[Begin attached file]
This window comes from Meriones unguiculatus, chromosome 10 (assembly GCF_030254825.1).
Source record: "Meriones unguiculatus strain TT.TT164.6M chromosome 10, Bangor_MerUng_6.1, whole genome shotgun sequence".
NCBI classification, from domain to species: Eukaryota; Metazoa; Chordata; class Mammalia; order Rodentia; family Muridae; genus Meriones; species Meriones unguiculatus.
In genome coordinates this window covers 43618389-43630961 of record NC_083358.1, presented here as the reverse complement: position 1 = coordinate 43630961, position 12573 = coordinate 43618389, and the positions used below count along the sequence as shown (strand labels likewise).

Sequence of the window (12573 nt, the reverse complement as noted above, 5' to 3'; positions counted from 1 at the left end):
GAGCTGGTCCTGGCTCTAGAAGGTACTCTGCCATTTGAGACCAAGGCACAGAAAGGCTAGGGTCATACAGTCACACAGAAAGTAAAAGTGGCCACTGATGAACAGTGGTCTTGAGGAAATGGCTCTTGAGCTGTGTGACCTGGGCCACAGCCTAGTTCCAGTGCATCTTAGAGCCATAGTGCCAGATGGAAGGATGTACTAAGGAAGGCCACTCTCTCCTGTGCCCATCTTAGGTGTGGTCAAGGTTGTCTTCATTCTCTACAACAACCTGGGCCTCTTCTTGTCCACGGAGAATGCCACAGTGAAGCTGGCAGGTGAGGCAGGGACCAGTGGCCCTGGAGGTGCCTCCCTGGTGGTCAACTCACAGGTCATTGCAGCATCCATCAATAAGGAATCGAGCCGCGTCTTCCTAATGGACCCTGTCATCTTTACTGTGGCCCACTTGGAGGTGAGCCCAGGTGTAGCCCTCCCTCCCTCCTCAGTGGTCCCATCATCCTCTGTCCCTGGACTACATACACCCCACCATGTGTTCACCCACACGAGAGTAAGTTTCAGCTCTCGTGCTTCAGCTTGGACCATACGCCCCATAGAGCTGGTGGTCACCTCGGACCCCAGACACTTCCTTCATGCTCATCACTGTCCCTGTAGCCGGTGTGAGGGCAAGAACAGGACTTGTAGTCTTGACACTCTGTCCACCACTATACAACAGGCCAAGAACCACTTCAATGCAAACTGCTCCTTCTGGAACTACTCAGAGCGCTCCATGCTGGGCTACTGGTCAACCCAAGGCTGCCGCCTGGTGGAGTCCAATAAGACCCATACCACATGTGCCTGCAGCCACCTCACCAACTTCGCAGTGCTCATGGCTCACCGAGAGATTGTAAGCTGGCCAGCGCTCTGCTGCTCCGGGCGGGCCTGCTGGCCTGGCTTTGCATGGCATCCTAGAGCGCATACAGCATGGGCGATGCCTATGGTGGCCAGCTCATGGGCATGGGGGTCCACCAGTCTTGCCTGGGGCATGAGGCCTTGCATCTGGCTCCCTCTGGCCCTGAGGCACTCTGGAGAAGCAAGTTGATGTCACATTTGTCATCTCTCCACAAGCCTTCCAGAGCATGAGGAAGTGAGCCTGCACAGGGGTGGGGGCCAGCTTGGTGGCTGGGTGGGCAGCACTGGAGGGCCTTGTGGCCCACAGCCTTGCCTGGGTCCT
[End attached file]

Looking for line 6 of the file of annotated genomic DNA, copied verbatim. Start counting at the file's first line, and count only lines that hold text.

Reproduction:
GAGCTGGTCCTGGCTCTAGAAGGTACTCTGCCATTTGAGACCAAGGCACAGAAAGGCTAGGGTCATACAGTCACACAGAAAGTAAAAGTGGCCACTGATGAACAGTGGTCTTGAGGAAATGGCTCTTGAGCTGTGTGACCTGGGCCACAGCCTAGTTCCAGTGCATCTTAGAGCCATAGTGCCAGATGGAAGGATGTACTAAGGAAGGCCACTCTCTCCTGTGCCCATCTTAGGTGTGGTCAAGGTTGTCTTCATTCTCTACAACAACCTGGGCCTCTTCTTGTCCACGGAGAATGCCACAGTGAAGCTGGCAGGTGAGGCAGGGACCAGTGGCCCTGGAGGTGCCTCCCTGGTGGTCAACTCACAGGTCATTGCAGCATCCATCAATAAGGAATCGAGCCGCGTCTTCCTAATGGACCCTGTCATCTTTACTGTGGCCCACTTGGAGGTGAGCCCAGGTGTAGCCCTCCCTCCCTCCTCAGTGGTCCCATCATCCTCTGTCCCTGGACTACATACACCCCACCATGTGTTCACCCACACGAGAGTAAGTTTCAGCTCTCGTGCTTCAGCTTGGACCATACGCCCCATAGAGCTGGTGGTCACCTCGGACCCCAGACACTTCCTTCATGCTCATCACTGTCCCTGTAGCCGGTGTGAGGGCAAGAACAGGACTTGTAGTCTTGACACTCTGTCCACCACTATACAACAGGCCAAGAACCACTTCAATGCAAACTGCTCCTTCTGGAACTACTCAGAGCGCTCCATGCTGGGCTACTGGTCAACCCAAGGCTGCCGCCTGGTGGAGTCCAATAAGACCCATACCACATGTGCCTGCAGCCACCTCACCAACTTCGCAGTGCTCATGGCTCACCGAGAGATTGTAAGCTGGCCAGCGCTCTGCTGCTCCGGGCGGGCCTGCTGGCCTGGCTTTGCATGGCATCCTAGAGCGCATACAGCATGGGCGATGCCTATGGTGGCCAGCTCATGGGCATGGGGGTCCACCAGTCTTGCCTGGGGCATGAGGCCTTGCATCTGGCTCCCTCTGGCCCTGAGGCACTCTGGAGAAGCAAGTTGATGTCACATTTGTCATCTCTCCACAAGCCTTCCAGAGCATGAGGAAGTGAGCCTGCACAGGGGTGGGGGCCAGCTTGGTGGCTGGGTGGGCAGCACTGGAGGGCCTTGTGGCCCACAGCCTTGCCTGGGTCCT